The commission for Campus Porteum in the city of Lelystad (NL) was one in the category ‘too big to fail’. In the future, all secondary education had to take place at its Rietlanden location: 27,500 m2, 3,800 pupils in all categories, from VMBO to HAVO-VWO.
How can the inevitably large scale of the commission be combined with a desire to realize comprehensible, recognizable and manageable units? How can the expression of unity be balanced with the expression of diversity? And how can it be ensured that the campus takes full advantage of the beautiful surrounding landscape?
These are big questions and they had to be answered in the context of current and future educational building innovations: mix large and small spaces, open and closed, with units (sub-schools) of about 250 pupils. In technical terms, Campus Porteum had to become an energy-neutral school (EPC < 0) and offer a healthy environment in accordance with Cradle to Cradle principles[DC2] .
Er is een mooie leeromgeving gemaakt en door de verschillende gebouwen is er sprake van kleinschalig onderwijs. Leerlingen hebben hun eigen gebouw met hun eigen lokalen, met hun eigen docenten, hun eigen conciërge en hun eigen pauzeruimte.
The secret of a good solution is contained in the title of the project: the ‘campus’ is a concept that can develop into an exemplary project in Lelystad. The campus (Latin for field) has two key characteristics:
- several buildings are combined in a green, park-like, car-free environment;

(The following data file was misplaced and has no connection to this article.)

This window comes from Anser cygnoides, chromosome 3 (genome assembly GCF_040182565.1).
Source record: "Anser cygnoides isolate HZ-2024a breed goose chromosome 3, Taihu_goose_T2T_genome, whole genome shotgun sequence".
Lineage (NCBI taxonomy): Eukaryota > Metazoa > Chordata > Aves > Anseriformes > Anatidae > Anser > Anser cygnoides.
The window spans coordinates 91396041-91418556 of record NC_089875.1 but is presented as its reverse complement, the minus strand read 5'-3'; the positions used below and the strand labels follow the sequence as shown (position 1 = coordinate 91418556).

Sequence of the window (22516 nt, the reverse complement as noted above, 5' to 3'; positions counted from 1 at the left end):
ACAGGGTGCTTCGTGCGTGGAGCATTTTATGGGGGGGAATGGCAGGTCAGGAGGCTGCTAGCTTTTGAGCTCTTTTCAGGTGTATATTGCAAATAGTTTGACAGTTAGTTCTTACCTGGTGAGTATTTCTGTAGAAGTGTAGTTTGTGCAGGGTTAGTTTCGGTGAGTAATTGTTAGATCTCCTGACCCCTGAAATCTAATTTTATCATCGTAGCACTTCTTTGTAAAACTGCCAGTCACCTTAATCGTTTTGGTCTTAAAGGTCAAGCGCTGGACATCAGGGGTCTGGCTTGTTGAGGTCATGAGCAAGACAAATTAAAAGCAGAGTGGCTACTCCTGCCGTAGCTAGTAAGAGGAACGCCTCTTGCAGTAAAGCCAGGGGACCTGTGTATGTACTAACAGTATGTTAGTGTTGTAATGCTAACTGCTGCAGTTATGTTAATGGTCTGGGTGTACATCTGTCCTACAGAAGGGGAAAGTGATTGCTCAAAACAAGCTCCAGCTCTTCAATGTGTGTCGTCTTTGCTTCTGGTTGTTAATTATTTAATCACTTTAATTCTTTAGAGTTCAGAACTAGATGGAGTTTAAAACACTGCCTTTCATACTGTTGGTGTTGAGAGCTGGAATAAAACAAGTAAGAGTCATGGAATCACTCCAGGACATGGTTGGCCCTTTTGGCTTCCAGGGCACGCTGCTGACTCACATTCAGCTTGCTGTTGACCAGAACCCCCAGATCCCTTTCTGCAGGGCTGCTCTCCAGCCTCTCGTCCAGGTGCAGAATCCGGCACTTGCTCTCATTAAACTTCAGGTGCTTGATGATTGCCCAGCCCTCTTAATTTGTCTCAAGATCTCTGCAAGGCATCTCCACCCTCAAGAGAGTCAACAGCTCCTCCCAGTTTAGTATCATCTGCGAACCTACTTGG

- unity (the terrain, the fence, the identity, the goal) is balanced with diversity (different buildings, faculties, disciplines).
A good succession of scales solves the scale dilemma. It is hard to find a scale between the mega-block and the terraced house anywhere else in Lelystad. Here, the succession of scales includes
- 1 campus,
- 2 schools,
- 7 school sections,
- 13 teaching teams and
- a cultural building
Each school section has a double-high common space in the garden. Six more or less autonomous units of 650 pupils around a central atrium on a schoolyard are cognizable and manageable. Wings and, in the case of the VMBO school, a craft room connect the different schools. The façades are transparently rhythmic. Each school section has its own colour range. The two schools – VMBO and HAVO-VWO – each have a slightly different façade finish, gold and copper-coloured aluminium respectively.
‘Keep it simple’ was the motto of the design process. The commission may have been comprehensive and diverse, but it was not complex. Our main aim was to optimize the construction flow of the seven buildings in the open environment where possible.
‘The proposed design meets a number of important preconditions. For one, the prospective accommodation offers an inspiring and safe learning and working environment. Linking the various buildings together furthermore creates a learning environment that students will experience as small-scale, but that will nevertheless allow them to smoothly switch from one school type to another. The complex is future-oriented and sustainable, flexible and adaptable and can be operated in a financially sound manner.’
The concept of the competition design has proven its strength. Except for minor adjustments in the setup, the positioning in the landscape and the functional layout, the concept has remained unchanged. The ‘flower’ with seven different schools that are each able to function more or less autonomously appeals to everyone and has been a source of inspiration in the elaboration. In contrast to the diversity of form, the external expression has been kept consistent, transparent and sober.
2017 - 2018
2019 - 2021
Municipality of Lelystad
Dirk Jan Postel, Eline Degenaar, Karin Goedegebure, Loes Groenendijk, Gerrard Heimans, Patrick Keijzer, Martin van Kessel, Patrick Merrick, Laury Vivas, Saksham Rai, Iris van de Weijde, Rinske Wikkerink, Jaco van Son